Some companies may offer immediate vesting, but it's more common to see a graded vesting schedule where, for example, after one year, 25% of the funds are yours to keep, after two years, 50%, and so on. Alternatively, some companies may require you to wait a set number of years before you are allowed to keep any employer-matched funds. If you leave the company before you are fully vested, you will forfeit some or all of your employer's contributions.

What if your employer doesn't match 401(k) contributions?

If your company is one of the 37% that doesn't offer any employer 401(k) contributions, it's up to you to decide whether it's worth contributing to the plan, based on its fees and investment options.

It may be smarter, and cheaper, to open an Individual Retirement Account (IRA). 401(k)s tend to be more expensive than IRAs, especially for smaller businesses where there are fewer employees to spread the administrative costs among. They also tend to have fewer investment choices than IRAs.

You can figure out how much you're paying in fees by checking your 401(k) plan summary or looking at the prospectus for your investments. If you're paying more than 1% of your assets in fees each year, consider switching to lower-cost investment products (like index funds, if they're available) or moving your savings into an IRA.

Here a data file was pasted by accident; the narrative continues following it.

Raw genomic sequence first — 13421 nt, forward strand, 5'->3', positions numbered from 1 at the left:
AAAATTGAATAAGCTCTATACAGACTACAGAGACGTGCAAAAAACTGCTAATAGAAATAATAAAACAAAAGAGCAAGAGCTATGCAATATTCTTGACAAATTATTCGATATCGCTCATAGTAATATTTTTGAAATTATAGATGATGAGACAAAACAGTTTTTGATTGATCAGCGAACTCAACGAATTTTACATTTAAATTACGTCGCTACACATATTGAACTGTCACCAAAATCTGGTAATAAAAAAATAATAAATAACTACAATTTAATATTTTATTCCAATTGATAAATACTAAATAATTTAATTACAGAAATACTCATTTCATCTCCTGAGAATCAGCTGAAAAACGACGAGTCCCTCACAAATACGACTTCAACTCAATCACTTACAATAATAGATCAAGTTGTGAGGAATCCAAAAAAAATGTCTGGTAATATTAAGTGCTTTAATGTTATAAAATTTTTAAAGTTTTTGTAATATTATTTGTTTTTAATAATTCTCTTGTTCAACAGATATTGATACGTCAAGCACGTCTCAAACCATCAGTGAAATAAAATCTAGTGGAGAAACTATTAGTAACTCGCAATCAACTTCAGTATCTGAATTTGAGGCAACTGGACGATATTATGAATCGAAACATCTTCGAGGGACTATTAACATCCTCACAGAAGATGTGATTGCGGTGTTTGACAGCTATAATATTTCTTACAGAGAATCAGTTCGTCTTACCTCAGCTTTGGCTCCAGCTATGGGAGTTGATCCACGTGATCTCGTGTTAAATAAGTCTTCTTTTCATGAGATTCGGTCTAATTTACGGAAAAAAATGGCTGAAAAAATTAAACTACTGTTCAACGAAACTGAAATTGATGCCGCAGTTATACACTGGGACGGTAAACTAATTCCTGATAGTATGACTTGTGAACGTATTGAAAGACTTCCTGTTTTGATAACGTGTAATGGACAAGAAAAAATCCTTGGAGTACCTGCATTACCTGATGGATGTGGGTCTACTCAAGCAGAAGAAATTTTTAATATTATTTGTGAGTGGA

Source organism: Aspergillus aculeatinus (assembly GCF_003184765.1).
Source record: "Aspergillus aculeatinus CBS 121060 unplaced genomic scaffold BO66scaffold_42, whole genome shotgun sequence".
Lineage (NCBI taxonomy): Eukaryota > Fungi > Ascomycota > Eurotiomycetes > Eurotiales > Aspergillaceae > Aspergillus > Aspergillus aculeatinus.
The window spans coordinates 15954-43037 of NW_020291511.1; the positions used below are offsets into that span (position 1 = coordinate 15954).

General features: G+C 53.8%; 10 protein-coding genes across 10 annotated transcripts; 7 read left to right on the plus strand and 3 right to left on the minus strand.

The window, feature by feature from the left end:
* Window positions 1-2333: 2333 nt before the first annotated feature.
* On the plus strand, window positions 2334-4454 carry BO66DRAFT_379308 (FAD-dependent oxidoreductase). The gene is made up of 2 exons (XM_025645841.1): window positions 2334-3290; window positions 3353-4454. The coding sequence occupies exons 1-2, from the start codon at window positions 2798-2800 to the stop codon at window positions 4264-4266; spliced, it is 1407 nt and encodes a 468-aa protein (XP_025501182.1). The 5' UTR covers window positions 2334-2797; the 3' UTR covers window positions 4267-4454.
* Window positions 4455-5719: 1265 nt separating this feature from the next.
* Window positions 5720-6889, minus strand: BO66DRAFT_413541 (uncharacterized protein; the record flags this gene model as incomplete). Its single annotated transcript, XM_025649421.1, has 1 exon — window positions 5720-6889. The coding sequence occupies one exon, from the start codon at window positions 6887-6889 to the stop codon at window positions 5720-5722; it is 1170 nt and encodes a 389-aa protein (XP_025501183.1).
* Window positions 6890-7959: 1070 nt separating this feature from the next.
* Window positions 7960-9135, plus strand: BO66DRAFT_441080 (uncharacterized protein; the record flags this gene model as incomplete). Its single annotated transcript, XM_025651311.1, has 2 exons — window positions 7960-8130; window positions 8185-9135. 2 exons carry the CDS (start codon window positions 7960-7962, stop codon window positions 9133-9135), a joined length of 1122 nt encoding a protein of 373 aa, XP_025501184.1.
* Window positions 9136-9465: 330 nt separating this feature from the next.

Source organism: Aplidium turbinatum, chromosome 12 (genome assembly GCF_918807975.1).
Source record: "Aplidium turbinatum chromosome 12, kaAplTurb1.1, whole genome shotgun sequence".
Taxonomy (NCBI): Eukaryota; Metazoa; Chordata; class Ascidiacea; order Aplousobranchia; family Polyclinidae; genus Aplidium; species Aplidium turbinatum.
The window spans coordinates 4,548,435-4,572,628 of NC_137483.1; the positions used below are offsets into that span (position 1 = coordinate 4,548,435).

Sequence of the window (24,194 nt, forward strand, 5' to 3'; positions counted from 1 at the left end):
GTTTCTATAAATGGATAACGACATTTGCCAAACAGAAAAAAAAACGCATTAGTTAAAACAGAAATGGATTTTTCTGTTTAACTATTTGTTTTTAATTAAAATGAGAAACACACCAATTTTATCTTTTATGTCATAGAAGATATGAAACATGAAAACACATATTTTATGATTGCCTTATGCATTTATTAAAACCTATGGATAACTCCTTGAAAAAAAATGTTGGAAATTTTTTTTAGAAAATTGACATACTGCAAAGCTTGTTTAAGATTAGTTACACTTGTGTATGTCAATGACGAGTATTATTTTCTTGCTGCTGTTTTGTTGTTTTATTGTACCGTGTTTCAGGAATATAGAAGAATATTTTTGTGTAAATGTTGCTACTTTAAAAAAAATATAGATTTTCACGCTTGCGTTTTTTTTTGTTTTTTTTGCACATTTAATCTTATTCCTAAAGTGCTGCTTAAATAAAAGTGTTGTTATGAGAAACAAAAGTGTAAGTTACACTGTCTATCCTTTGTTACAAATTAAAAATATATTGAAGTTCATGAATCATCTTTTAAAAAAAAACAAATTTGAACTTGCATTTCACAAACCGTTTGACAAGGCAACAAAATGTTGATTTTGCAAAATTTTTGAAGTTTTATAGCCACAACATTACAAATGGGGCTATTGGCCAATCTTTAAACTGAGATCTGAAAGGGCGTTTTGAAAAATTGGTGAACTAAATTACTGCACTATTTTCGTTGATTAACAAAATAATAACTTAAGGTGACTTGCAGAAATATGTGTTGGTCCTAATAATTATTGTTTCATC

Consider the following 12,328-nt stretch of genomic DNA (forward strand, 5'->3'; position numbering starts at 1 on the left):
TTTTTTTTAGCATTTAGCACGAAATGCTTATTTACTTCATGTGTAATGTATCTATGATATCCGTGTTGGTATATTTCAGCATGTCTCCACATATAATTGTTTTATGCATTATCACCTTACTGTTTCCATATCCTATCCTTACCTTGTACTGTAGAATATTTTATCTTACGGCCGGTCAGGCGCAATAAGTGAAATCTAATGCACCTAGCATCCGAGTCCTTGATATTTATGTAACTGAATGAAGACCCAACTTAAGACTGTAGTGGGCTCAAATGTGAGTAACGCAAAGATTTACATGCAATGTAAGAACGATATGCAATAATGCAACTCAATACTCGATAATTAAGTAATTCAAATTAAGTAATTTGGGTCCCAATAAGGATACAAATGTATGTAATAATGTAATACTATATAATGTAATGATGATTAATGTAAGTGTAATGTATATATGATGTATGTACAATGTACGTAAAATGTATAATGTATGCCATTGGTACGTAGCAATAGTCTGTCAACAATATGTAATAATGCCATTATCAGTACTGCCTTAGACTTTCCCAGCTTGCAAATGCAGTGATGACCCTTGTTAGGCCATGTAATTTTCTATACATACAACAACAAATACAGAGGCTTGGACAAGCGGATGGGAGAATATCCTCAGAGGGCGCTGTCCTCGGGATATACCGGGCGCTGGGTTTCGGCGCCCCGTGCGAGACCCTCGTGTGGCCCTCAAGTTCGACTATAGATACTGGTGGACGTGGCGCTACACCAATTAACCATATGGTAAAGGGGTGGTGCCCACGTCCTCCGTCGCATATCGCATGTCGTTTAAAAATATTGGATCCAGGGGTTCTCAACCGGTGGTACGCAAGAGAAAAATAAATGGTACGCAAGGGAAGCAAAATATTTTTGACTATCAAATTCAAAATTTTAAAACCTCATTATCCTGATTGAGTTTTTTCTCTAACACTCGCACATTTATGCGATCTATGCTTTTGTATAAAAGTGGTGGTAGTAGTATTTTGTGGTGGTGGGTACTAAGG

On the other hand, if the fees for the 401(k) are reasonable and you plan to make a large retirement contribution, your 401(k) is the better choice because you can contribute up to $19,000 to a 401(k) in 2019, compared to just $6,000 to an IRA. People who are 50 and older can make an additional catch-up contribution of $6,000 to a 401(k) and $1,000 to an IRA.

A 401(k) match isn't just another workplace perk like nap rooms and ping pong. It can make a real difference in when you can afford to retire and what saving for retirement looks like for you.

If you don't know it already, take some time to research your company's matching formula and vesting schedule. Once you're armed with that knowledge, you can make sure to contribute at least enough money to your 401(k) to take advantage of any free cash being offered to you.

The Motley Fool has a disclosure policy.

Invest Smarter with The Motley Fool

Join Over 1 Million Premium Members Receiving…

  • New Stock Picks Each Month
  • Detailed Analysis of Companies
  • Model Portfolios
  • Live Streaming During Market Hours
  • And Much More
Get Started Now

Related Articles

Motley Fool Returns

Motley Fool Stock Advisor

Market-beating stocks from our award-winning analyst team.

Stock Advisor Returns
S&P 500 Returns

Calculated by average return of all stock recommendations since inception of the Stock Advisor service in February of 2002. Returns as of 11/26/2022.

Discounted offers are only available to new members. Stock Advisor list price is $199 per year.

Premium Investing Services

Invest better with The Motley Fool. Get stock recommendations, portfolio guidance, and more from The Motley Fool's premium services.